I'm actually at the point where your fault might be in the logic circuitry that controls resolution
changes. The blooming that's going on is possibly due to it falsely triggering in a loop.

Unfortunately it would be extremely difficult to diagnose anything without a schematic
diagram.

Sorry for the little help I can provide.
Regards,
Relayer
 

    RadeMkd

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RadeMkd

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I t
Yes. Your test is basically correct. But you need to also perform a punch-through test.
Do this by setting your multimeter to it's highest ohms setting.
There should be on open circuit condition when measuring between the emitter and
collector both ways. i.e. black (negative) on the emitter and red (positive) on the collector
and vise-versa.
Also, with your black (negative) probe on the base and the red (positive) probe on either
the emitter or collector should also read an open circuit.



Unfortunately, no. A direct replacement would be the only way.

I'm actually at the point where your fault might be in the logic circuitry that controls resolution
changes. The blooming that's going on is possibly due to it falsely triggering in a loop.

Unfortunately it would be extremely difficult to diagnose anything without a schematic
diagram.

Sorry for the little help I can provide.
Regards,
Relayer
I tested the HOT with the multimeter set to it's highest ohms setting and got this result on all tests :

20201110_202755.jpg

Unfortunately i can't find a schematic for my model on the internet.

This is a image of the board (it's not that big so it's less complicated i guess) :

20201110_091503.jpg

Maybe you can indicate where the logic circuitry that controls resolution is located on the board,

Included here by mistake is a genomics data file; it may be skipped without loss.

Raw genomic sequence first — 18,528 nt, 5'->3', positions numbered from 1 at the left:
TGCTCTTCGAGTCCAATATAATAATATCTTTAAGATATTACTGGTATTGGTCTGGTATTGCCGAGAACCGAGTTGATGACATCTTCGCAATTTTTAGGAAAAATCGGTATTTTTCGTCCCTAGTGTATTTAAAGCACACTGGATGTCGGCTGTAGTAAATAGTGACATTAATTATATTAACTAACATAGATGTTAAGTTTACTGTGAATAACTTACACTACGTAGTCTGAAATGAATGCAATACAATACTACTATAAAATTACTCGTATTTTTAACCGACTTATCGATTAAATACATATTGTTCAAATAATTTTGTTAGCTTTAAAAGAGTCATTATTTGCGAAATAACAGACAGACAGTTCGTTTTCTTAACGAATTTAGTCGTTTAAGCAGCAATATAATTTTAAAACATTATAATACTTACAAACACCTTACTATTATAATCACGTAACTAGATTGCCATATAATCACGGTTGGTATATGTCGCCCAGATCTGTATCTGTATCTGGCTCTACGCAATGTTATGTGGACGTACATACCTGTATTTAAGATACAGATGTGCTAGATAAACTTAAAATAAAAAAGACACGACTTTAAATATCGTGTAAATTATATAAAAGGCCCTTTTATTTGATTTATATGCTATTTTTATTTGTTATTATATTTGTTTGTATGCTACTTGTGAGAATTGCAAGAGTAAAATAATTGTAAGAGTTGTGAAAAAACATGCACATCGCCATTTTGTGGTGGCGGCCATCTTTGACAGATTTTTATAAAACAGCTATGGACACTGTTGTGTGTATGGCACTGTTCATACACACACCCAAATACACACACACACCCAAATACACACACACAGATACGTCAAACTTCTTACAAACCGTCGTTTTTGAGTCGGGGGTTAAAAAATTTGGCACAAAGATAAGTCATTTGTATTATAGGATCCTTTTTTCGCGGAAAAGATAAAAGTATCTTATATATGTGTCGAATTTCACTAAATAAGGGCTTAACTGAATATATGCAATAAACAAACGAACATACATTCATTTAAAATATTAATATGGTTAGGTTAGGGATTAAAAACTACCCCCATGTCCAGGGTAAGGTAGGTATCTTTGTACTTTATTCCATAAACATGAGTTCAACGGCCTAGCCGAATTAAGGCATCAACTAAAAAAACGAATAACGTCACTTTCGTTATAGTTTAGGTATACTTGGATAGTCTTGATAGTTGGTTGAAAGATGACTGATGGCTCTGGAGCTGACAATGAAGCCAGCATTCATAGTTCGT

so i can go and test every component there (if i'm able ).

Thank you for your help which is more than good considering the little info you have :)

Regards,
Rade
 

Relayer

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Unfortunately i can't find a schematic for my model on the internet.
It would make it near impossible to repair without a schematic.

Maybe you can indicate where the logic circuitry that controls resolution is located on the board
See picture below:



I suspect this microcontroller shown within the green box does your resolution changes.
It's not as easy as hitting it with a logic probe as it would be meaningless.
See if you can get a part number off the IC and see if there's a datasheet on it. That may help.
Regards,
Relayer
 

    RadeMkd

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Relayer

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Datasheet
Unfortunately the datasheet is of no help.
The only way of seeing if that's the problem is to obtain another IC from another monitor
of exactly the same model.
Since it's a programmable microcontroller, you'd need an original from IBM and not the
manufacturer.

The only suggestion I have left to offer, is to obtain another second-hand monitor of the
same model on EBay or some other source. If you were to obtain one, you can easily just
swap parts from one to the other. Though I suspect that what you're encountering is a
known problem with this type of monitor.

Sorry that I cannot offer you more positive suggestions.
Regards,
Relayer
 

RadeMkd

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Sorry that I cannot offer you more positive suggestions.
Thank you for all your help.

I was looking for an identifier on the board and found that it's " C1770NSL".
There are other brands that used this same board on their monitors and i think i found the shcematics for it.
There is another person who had this same problem on his monitor but found no solution to it.
In one of his posts he speaks about x-ray protection kicking in loop.
Here you can read about it : link.

Schematics : c1770nsl.pdf.

Thank you for your suggestions
Rade
 

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RadeMkd

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Hello,

So i checked if the x-ray protection was kicking in and it isn't.
What i did next was to measure the G2 voltage.
I desoldered the G2 wire going to the neckboard and discovered that the voltage was too low around 20v-25v dc.
So now i'm realy suspecting a bad flyback.
That would explain the low G2 voltage as well as the clicking sound from the flyback.
Can anyone confirm what i think the problem is ?

Thank you.
Rade